Book Review “A Notable Omission” by Isabella Muir


Historical Mystery. Set in the 70’s

Janie Juke Mystery Book 4

Length : 246

Publisher ‏ : ‎ Outset Publishing Ltd for historical crime and mysteries


A Notable Omission

A 1970s debate on equality is overshadowed by a deadly secret…

Spring 1970. Sussex University is hosting a debate about equality for women. But when one of the debating group goes missing, attention turns away from social injustice to something more sinister.

It seems every one of the group has something to hide, and when a second tragedy occurs, two of the delegates – amateur sleuth Janie Juke, and reporter Libby Frobisher – are prepared to make themselves unpopular to flush out the truth. Who is lying and why?

Alongside the police investigation, Janie and Libby are determined to prise answers from the tight-lipped group, as they find themselves in a race against time to stop another victim being targeted.

In A Notable Omission we meet Janie at the start of a new decade. When we left Janie at the end of The Invisible Case she was enjoying her new found skills and success as an amateur sleuth. Here we meet her a few months later, stealing a few days away from being a wife and mother, attending a local conference on women’s liberation to do some soul-searching…

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The thing that drew me to A notable Omission was the fact that is was set in the 1970’s. I grew up in this decade and it was great reminiscing about the 70’s and ir reminded jus how much fun it was. Isabella Muir brought this decade to life superbly and it really came to life for me.

The characters are all great, each with their own agenda on this weekend in Sussex University discussing women’s’ equality. It absolutely makes you realise just how hard women had to fight for any level of equality. Clem, organiser has a very poor view of men and the establishment. She hates the police and all things relating to them. The two main characters Janie and Libby, I took to straight away. Especially Janie, she really shone out as a great mind who is trying to expand her life beyond being a mother and a wife.

Isabella Muir’s writing style is no nonsense and she has a fabulous way with words that easily recreates the situations so that you, the reader, feel like you are part of it all. You really feel invested in the plot and want to know what exactly has happened to one character and you hope that Janie and Libby can get to the bottom of everything before something else dastardly happens.

I thoroughly enjoyed A Notable Omission and am drawn to Janie Juke so much so that I will be looking out for more escapades with her.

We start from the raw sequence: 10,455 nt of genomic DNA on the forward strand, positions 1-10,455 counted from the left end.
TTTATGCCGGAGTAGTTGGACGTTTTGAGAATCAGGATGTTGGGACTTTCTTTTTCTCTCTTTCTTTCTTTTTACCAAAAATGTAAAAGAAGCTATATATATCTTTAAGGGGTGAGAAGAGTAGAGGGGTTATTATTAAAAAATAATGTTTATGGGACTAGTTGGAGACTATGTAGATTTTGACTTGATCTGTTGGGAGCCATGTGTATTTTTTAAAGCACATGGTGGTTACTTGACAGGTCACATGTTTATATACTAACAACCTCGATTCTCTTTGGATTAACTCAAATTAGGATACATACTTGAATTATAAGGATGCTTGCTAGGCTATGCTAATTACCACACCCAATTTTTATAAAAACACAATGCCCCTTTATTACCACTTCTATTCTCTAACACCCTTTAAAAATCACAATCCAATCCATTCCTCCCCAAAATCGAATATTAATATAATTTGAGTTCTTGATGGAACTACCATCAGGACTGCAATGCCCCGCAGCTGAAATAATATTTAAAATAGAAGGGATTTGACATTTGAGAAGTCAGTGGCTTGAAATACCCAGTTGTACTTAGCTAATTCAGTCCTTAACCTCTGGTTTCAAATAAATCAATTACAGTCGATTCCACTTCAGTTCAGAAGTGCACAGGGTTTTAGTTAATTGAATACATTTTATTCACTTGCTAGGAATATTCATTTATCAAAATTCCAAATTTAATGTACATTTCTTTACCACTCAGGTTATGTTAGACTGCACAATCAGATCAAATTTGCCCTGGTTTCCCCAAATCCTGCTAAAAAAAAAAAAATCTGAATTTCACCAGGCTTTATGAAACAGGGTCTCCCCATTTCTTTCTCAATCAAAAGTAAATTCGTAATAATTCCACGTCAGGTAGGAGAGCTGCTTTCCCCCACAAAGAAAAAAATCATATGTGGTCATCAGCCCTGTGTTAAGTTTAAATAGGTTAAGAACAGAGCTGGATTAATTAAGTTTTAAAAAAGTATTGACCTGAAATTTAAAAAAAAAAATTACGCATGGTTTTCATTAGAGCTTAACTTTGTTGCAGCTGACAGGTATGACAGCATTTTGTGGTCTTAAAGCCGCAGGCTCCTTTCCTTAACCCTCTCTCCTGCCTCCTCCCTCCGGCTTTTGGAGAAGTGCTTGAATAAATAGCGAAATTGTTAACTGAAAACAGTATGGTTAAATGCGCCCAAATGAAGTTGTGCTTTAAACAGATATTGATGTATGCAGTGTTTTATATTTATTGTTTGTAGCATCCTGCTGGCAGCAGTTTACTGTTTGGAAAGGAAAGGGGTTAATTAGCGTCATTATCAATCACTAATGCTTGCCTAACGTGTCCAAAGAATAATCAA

Just a quick aside, this is book 4 of the series but it definitely works as a stand alone.

Author Bio –

Isabella is never happier than when she is immersing herself in the sights, sounds and experiences of family life in southern England in past decades – specifically those years from the Second World War through to the early 1970s. Researching all aspects of life back then has formed the perfect launch pad for her works of fiction. It was during two happy years working on and completing her MA in Professional Writing when Isabella rekindled her love of writing fiction and since then she has gone on to publish seven novels, six novellas and two short story collections.

This latest novel, A Notable Omission, is the fourth book in her successful Sussex Crime Mystery series, featuring young librarian and amateur sleuth, Janie Juke. The early books in the series are set in the late 1960s in the fictional seaside town of Tamarisk Bay, where we meet Janie, who looks after the mobile library. She is an avid lover of Agatha Christie stories – in particular Hercule Poirot. Janie uses all she has learned from the Queen of Crime to help solve crimes and mysteries. This latest novel in the series is set along the south coast in Brighton in early 1970, a time when young people were finding their voice and using it to rail against social injustice.

As well as four novels, there are six novellas in the series, set during the Second World War, exploring some of the back story to the Tamarisk Bay characters.

Isabella’s love of Italy shines through all her work and, as she is half-Italian, she has enjoyed bringing all her crime novels to an Italian audience with Italian translations, which are very well received.

Isabella has also written a second series of Sussex Crimes, set in the sixties, featuring retired Italian detective, Giuseppe Bianchi, who is escaping from tragedy in Rome, only to arrive in the quiet seaside town of Bexhill-on-Sea, East Sussex, to come face-to-face with it once more.

Isabella’s standalone novel, The Forgotten Children, deals with the emotive subject of the child migrants who were sent to Australia – again focusing on family life in the 1960s, when the child migrant policy was still in force.

Find out more about Isabella and her books by visiting her website at:

With Thanks for Advance copy to…..

Rachel Gilbey

Isabella Muir

Outset Publishing limted


Book Review “The Flame Tree” by Siobhan Daiko


The Hong Kong Collection



Length ; 307 pages

Publisher ; Asolando Books (Pub Date 19th Jan 23)


The Flame Tree

Based on a little-known true story, from award-winning author Siobhan Daiko comes a tale of love and survival against all the odds set in Hong Kong at the start of the Pacific War.

In the spring of 1939, dashing young William Burton and the beautiful Constance Han set sail from London on the same ocean liner to Hong Kong.

Romance blossoms while they enjoy games of deck quoits and spend sultry tropical evenings dancing under the stars. Connie is intrigued by Will’s talent for writing poetry, and she offers to give him Cantonese lessons to help him with his new job— a cadet in the colonial service.

But once in Hong Kong, Connie is constrained by filial duty towards her Eurasian parents, and their wish for her to marry someone from her own background. She can’t forget Will however and arranges to meet him in secret under the magnificent canopy of a flame of the forest tree—where she fulfils her promise to teach him to speak Chinese.

Before too long, trouble looms as Japanese forces gather on the border between Hong Kong and mainland China. Will joins a commando group tasked with operating behind enemy lines, and Connie becomes involved in the fight against local fifth columnists.

When war breaks out, they find themselves drawn into a wider conflict than their battle against prejudice. Can they survive and achieve a future together? Or do forces beyond their control keep them forever apart?

Perfect for readers of Dinah Jefferies, Ann Bennett and Victoria Hislop.